Are New Release DVDs Unseen Trees in Forest?


Meaning if they go away in their current form, will anyone care at all? As anyone who's tried to get a new release on DVD from Netflix can tell you, they're, for the most part, hardly a new release by the time you get them in the mail.

With the vast majority of the big studios, Netflix has agreed to delay new release rentals by 28 days, a move designed to drum up DVD sales while they can still make them. Yes, we can all see the iTunes model coming to motion pictures, even the folks who thought making The Zookeeper was a good idea.

Anyway, Warner Brothers is, according to Wired, one of the first companies to try convincing Netflix, Blockbuster and other big renters like Redbox to extend that 28-day window.

Warner Brothers wants the 28 day window between sales and rentals of new DVDs and Blu-ray discs it’s negotiated with Netflix and Redbox to be even longer — and it wants big retail chains like Blockbuster to submit to the window, too.

Blockbuster told Warner Brothers “No” and is buying WB DVDs on the open market instead. “They felt it was important to continue to offer day and date rental so rather than work with us they went around us,” Warner Bros Home Entertainment president Kevin Tsujihara told the Financial Times.

So I guess we won’t be seeing WB movies or TV shows on that new Blockbuster-DISH streaming network any time soon.

Withholding streaming rights is really the only stick the movie studios have in this fight to prop up physical media. As far as carrots, they’re mostly for customers, and they’re mostly digital.

The bold emphasis there is mine, and I think it's really the most critical thing here. This is truly clinging to the vestiges of what you've got, with not much of respect paid toward what's coming, and isn't that a cardinal sin with technology? There's no forward thinking here from Warner Brothers or, presumably, the other studios that will soon follow suit with similar request.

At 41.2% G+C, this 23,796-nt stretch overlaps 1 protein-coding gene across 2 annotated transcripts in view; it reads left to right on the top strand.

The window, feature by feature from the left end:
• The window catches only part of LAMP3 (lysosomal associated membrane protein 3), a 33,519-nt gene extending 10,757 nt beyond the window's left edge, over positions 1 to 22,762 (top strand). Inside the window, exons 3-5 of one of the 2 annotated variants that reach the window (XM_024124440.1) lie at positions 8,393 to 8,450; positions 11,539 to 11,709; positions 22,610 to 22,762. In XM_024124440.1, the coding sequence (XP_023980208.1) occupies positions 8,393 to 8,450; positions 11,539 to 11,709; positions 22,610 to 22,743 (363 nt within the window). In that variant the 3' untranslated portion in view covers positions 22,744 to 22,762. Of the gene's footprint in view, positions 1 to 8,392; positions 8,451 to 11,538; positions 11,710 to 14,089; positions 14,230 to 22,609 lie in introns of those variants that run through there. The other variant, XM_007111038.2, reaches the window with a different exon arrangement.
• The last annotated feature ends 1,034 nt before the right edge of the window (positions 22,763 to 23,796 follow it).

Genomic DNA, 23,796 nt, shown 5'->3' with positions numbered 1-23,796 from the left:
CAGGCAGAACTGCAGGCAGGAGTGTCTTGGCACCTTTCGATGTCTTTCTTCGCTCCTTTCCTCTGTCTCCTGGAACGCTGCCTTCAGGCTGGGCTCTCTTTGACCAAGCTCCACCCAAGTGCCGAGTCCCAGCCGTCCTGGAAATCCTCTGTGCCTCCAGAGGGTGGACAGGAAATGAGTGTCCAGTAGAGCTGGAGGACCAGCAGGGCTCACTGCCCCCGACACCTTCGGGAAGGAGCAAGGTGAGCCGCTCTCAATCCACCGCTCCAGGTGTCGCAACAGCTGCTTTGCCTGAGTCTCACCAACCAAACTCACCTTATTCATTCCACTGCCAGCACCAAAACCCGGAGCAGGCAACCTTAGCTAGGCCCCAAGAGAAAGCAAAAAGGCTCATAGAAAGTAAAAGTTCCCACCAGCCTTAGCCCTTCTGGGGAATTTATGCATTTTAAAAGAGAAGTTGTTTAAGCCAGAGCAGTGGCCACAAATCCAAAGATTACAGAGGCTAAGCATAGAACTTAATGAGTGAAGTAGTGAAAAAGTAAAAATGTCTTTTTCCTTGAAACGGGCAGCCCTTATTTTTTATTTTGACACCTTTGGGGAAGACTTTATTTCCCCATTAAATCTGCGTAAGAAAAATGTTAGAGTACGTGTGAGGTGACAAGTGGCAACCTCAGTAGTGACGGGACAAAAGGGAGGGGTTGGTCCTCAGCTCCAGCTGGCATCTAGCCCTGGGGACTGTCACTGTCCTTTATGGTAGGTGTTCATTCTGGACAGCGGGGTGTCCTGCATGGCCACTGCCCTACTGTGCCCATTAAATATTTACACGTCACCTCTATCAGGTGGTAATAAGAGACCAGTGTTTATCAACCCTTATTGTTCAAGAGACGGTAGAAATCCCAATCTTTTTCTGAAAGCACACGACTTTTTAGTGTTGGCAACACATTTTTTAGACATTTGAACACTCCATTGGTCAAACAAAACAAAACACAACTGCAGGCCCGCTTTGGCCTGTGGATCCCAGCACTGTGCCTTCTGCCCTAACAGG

On the one hand, I get it. The DVD sales business is about to go the way of the CD sales business if it hasn't begun to already. On the other hand, isn't this just going to push more people towards digital options -- which are available on release day already -- even people who might have otherwise eschewed or ignored those options?

Maybe I'm not the prototypical example, being a movie buff and all, but I just dumped the DVD-by-mail portion of my Netflix service. A big justification behind it was my concurrent decision to subscribe to Amazon Prime, which also includes the option to rent new releases (in HD!) directly from Amazon and stream them over my Roku player. I'm so pleased with the switch I'm wondering why I didn't make it earlier. For the less technically inclined, there are On Demand options through most cable providers that essentially give you the same thing.

The studios and rental services have pushed and prodded me just enough that, in spite of my general laziness and reluctance to change, I've now found options I actually prefer to what I had before -- and they aren't the ones I'm supposed to be guided to, in fact, I'm probably less inclined to buy a new release DVD than I've ever been. That's why I can't see the push for an extended new release embargo ending well.